FRIDAY, Feb. 8 (HealthDay News) -- For patients with acute ischemic stroke, the addition of endovascular therapy is not superior to intravenous tissue plasminogen activator (t-PA) alone; and neuroimaging does not identify patients who would benefit from endovascular therapy, according to two studies published online Feb. 8 in the New England Journal of Medicine to coincide with presentation at the American Heart Association's International Stroke Conference, held from Feb. 5 to 8 in Honolulu.
Joseph P. Broderick, M.D., from the University of Cincinnati Neuroscience Institute, and colleagues randomly allocated eligible patients with acute ischemic stroke who had received t-PA within three hours after symptom onset to receive addition of endovascular therapy or intravenous t-PA alone in a 2:1 ratio. After 656 patients had been randomized, the study was stopped prematurely due to futility. The researchers observed no significant difference in the proportion of patients with a modified Rankin score of 2 or less at 90 days (40.8 percent with addition of endovascular therapy versus 38.7 percent with intravenous t-PA alone).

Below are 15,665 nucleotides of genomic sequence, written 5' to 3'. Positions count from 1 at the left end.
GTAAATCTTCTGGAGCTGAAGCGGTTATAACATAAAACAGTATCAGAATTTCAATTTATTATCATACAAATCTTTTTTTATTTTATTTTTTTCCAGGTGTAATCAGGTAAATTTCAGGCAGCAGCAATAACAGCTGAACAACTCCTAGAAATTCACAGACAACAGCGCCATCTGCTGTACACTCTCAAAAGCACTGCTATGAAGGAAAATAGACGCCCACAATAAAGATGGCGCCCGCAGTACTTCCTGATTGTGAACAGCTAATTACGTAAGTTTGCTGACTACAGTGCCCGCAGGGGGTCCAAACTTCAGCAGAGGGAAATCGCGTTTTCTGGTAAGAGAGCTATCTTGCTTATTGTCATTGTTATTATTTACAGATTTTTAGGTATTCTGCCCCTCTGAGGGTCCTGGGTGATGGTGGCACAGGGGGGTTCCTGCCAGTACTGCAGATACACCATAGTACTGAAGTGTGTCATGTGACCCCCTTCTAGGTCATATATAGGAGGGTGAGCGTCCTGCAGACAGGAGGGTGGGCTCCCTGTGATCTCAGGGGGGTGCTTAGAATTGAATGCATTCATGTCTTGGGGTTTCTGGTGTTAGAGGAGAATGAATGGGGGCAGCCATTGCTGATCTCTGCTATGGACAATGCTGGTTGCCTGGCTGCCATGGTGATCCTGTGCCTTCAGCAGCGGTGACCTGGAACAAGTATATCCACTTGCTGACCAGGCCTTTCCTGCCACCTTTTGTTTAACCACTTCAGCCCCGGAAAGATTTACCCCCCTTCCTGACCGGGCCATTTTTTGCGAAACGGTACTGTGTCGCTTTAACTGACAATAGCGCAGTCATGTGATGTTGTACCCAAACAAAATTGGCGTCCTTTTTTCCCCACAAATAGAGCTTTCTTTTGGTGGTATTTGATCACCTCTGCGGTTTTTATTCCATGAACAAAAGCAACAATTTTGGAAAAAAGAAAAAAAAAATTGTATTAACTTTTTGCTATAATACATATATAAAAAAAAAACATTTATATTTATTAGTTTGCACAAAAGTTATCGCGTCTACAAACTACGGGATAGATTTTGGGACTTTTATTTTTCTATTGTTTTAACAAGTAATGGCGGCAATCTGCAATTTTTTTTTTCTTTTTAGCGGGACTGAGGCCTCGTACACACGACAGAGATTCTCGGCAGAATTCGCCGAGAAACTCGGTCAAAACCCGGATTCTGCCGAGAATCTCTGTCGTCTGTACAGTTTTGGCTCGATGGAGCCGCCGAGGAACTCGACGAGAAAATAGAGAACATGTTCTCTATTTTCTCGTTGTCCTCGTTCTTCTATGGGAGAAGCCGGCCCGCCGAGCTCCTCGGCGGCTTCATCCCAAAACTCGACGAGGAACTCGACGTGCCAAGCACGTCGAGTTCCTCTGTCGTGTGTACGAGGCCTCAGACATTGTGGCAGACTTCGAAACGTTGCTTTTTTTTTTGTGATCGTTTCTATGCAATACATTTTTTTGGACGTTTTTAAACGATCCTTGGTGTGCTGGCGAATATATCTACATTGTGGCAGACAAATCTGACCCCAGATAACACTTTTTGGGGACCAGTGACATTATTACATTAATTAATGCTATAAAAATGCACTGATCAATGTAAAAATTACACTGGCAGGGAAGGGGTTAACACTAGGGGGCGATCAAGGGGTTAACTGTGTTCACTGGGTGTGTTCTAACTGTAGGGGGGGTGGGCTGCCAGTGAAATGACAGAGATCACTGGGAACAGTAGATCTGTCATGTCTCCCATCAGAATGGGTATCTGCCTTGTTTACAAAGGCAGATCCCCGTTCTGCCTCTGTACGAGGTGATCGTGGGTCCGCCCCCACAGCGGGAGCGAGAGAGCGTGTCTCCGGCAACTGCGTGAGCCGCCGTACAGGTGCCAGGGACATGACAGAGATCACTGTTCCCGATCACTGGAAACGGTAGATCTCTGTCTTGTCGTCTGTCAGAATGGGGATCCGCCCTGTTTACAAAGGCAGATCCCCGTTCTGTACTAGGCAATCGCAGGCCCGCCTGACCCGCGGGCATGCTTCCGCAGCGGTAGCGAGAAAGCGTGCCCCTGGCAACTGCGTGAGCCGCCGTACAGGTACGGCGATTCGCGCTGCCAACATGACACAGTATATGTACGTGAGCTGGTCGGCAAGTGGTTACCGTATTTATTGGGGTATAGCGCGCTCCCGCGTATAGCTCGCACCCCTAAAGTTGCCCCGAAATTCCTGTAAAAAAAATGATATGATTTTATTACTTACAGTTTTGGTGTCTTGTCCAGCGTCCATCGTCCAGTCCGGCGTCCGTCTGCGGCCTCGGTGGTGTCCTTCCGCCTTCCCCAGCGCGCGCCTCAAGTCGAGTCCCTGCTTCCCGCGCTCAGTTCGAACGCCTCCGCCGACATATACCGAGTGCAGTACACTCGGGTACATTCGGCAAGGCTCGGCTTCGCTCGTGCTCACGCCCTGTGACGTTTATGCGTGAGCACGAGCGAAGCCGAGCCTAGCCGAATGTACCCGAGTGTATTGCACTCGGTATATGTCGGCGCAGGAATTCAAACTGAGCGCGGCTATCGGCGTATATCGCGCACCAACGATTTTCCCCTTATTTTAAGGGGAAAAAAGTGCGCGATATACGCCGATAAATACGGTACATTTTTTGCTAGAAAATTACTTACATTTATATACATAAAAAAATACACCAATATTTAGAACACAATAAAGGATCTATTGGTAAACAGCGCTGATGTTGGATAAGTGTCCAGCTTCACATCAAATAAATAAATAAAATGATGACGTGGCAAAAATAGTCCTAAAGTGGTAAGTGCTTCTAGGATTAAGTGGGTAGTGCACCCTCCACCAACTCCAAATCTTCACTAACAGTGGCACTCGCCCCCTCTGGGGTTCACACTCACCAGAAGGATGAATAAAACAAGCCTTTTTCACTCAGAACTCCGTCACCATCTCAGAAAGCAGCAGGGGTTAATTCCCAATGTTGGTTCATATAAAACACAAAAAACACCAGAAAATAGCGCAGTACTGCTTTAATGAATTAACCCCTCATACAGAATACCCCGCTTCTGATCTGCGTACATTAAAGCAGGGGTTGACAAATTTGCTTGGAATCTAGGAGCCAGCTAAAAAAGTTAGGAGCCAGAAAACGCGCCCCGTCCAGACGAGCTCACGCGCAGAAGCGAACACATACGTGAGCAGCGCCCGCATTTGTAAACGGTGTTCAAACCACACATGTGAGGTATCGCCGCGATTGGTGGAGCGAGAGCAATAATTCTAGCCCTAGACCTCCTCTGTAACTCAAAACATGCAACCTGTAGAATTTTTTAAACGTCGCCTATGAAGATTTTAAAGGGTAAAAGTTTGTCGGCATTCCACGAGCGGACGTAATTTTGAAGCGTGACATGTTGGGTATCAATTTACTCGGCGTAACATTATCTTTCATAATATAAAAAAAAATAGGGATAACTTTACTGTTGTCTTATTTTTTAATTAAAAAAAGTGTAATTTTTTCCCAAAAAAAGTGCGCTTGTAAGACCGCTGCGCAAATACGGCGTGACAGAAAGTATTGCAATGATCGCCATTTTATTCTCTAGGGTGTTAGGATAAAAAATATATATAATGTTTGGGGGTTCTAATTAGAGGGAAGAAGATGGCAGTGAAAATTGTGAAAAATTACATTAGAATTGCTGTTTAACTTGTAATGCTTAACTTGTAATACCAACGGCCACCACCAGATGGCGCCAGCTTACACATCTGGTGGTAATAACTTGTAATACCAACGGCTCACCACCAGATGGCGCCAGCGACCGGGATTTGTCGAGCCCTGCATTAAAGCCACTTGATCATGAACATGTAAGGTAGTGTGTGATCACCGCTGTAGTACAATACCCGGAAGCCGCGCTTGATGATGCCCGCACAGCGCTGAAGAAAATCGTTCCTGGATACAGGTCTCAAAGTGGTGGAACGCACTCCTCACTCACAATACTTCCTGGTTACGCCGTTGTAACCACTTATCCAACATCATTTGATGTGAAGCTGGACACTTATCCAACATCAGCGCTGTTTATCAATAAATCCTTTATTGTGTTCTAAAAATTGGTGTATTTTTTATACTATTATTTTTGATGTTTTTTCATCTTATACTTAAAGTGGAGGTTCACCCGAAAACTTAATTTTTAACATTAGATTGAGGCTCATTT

Chelsea S. Kidwell, M.D., from Georgetown University in Washington, D.C., and colleagues conducted a randomized study to examine whether brain imaging (pretreatment computed tomography or magnetic resonance imaging) could identify which patients with large-vessel, anterior-circulation strokes would benefit from endovascular thrombectomy versus standard care. The researchers found that, among the 118 eligible patients, there was no difference across the groups in the 90-day mortality rate or the rate of symptomatic intracranial hemorrhage. The mean scores on the modified Rankin scale were no different for embolectomy or standard care.
"A favorable penumbral pattern on neuroimaging did not identify patients who would differentially benefit from endovascular therapy for acute ischemic stroke, nor was embolectomy shown to be superior to standard care," Kidwell and colleagues write.
Several authors from the Broderick study disclosed financial ties to the pharmaceutical and biotechnology industries, including companies that provided grants for the study. Concentric Medical provided catheters and devices used in the Kidwell study from initiation until August 2007.
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